That is the one of the guiding forces of the Edcamp movement. If you have ever attended a professional conference, you know that while the sessions and speakers are certainly part of the attraction, the real action happens in the hallways, over meals, and anywhere that people have the opportunity to speak with their colleagues, both old and newfound. In the age of Twitter, LinkedIn, and PLN's, conferences become the places where virtual connections become live encounters and the networks thus grow even stronger.
Edcamp capitalizes on this aspect of conferences by not being a conference. More accurately, Edcamp is an "unconference". What is an unconference? Imagine attending a conference where everyone is there for a common reason, but there are no keynote speakers, no planned sessions, and no set schedule. Rather, every attendee has the opportunity to offer a presentation or lead a discussion. No one is a guru or an expert; rather, every session is populated by a group of individuals who share a common interest and come together for an hour or so to have the kind of unplanned, honest, and undirected conversations that we usually only have with our immediate co-workers but rarely with people who work in different buildings or in different environments. In other words, it is the best type of networking - bringing people together around common interests and providing for constant sharing of ideas.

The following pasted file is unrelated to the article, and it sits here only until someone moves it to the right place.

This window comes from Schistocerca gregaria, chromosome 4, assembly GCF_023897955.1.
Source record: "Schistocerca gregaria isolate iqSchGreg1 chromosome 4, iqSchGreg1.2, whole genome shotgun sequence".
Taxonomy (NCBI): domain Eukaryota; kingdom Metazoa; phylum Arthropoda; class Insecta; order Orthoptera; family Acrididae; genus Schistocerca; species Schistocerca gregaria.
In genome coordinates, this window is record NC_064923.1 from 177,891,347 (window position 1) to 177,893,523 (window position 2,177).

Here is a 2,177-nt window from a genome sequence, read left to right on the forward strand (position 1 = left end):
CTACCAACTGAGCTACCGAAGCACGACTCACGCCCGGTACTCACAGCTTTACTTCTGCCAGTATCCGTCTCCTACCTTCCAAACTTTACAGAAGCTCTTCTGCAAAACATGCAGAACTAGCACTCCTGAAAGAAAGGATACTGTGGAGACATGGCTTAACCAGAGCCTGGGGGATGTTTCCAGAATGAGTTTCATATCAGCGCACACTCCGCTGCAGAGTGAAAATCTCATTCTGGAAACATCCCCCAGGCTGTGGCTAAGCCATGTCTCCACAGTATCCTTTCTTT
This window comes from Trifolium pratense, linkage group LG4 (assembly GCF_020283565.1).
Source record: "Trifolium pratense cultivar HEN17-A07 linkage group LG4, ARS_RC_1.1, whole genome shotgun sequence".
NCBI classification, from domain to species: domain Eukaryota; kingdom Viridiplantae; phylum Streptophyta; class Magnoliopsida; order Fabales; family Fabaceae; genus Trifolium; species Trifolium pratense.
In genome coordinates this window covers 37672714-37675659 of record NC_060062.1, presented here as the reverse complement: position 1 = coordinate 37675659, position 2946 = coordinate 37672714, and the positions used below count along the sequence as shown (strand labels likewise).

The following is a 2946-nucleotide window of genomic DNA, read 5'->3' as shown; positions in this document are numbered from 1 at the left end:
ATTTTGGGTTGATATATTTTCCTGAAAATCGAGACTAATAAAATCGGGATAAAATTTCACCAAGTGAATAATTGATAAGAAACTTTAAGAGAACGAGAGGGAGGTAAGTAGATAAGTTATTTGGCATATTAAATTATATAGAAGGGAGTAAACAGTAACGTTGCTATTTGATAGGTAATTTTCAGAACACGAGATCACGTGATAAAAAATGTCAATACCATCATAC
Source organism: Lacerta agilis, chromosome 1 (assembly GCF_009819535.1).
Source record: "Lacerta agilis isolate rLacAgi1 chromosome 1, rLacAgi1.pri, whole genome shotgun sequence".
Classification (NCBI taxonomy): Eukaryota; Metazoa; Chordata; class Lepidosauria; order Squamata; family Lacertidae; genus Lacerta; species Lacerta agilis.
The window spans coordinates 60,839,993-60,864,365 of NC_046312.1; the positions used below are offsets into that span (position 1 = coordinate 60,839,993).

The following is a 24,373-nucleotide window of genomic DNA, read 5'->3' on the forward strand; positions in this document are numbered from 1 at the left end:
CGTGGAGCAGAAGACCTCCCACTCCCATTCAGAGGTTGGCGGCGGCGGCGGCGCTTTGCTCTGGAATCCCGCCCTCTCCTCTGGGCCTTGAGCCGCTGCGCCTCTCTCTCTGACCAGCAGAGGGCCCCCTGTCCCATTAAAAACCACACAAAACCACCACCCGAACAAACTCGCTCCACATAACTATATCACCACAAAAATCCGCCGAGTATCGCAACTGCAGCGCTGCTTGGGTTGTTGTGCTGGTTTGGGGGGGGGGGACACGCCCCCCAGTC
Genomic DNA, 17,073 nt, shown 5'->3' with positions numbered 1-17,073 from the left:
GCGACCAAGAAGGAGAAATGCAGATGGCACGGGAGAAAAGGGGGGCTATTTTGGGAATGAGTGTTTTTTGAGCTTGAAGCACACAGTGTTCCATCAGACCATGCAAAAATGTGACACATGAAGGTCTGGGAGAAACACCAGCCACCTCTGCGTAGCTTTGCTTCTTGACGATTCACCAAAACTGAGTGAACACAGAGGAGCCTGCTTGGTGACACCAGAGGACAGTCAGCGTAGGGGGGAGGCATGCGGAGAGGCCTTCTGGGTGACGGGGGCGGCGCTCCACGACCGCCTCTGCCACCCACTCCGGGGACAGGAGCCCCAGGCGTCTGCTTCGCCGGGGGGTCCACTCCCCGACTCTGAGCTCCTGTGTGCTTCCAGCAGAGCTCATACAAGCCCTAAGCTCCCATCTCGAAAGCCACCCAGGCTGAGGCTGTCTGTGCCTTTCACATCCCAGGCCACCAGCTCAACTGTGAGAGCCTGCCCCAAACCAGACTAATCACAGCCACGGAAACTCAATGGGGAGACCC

(see more about Edcamp in this video)
Unfortunately for Jewish educators, Edcamp tends to take place on Saturdays. Enter Seth Dimbert (@MisterD) and Rabbi Meir Wexler (@RabbiWex), who held the first ever Jedcamp - Jewish Edcamp - in late December down in Florida. Roughly 40 Jewish educators from all types of Jewish schools came together on a Sunday to discuss a wide range of topics in education, from hi-tech to low-tech to no-tech. Conversations and discussions were natural, free-flowing, and the positive feedback that was bursting out of the event created a ripple effect that has spread straight up the East Coast.
And so, it is a pleasure to announce the opening of registration for the first ever New York area Jedcamp! Officially titled JedcampNJNY (#jedcampnjny on Twitter), it will be held at Yavneh Academy in Paramus, NJ on Sunday, April 21st. Online registration is required and can be done at our Eventbrite page, and make sure to see Rabbi Tzvi Pittinsky's blog for more thoughts about Jedcamp.
A few details that you should know about Jedcamp:
- It is absolutely, positively, 100% free of charge.
- Attendees will have the opportunity to post session topics throughout the day.
- Jedcamp runs by a "vote with your feet" approach - if you are in a session and decide you would rather be in another one, you can walk out and move to another room - and no one is allowed to be insulted!
- There is no cost for attending Jedcamp.
- Jedcamp is a grassroots event - there is no sponsoring organization.
- This event is open to all who are interested - day school teachers, high school teachers, Hebrew school teachers, all denominations, all subject areas, administrators, everyone. As long as you have a desire to share your thoughts and ideas about Jewish education or be shared with, this is the conference for you.
- Did I mention that it is free?
So what next? If you are reading this blog, and you are a Jewish educator in the New Jersey/New York area, first register for Jedcamp and then spread the word to your colleagues. Their reactions may range from "Yes! I have been waiting for something like this my entire professional life!" to something along the lines of "Look, I tried '7-Up the Uncola' and that was a big letdown - how do I know that an 'unconference' won't be more of the same?" Either way, encourage them to find out more about how Edcamp/Jedcamp works and encourage them to try it. Space is limited - register today!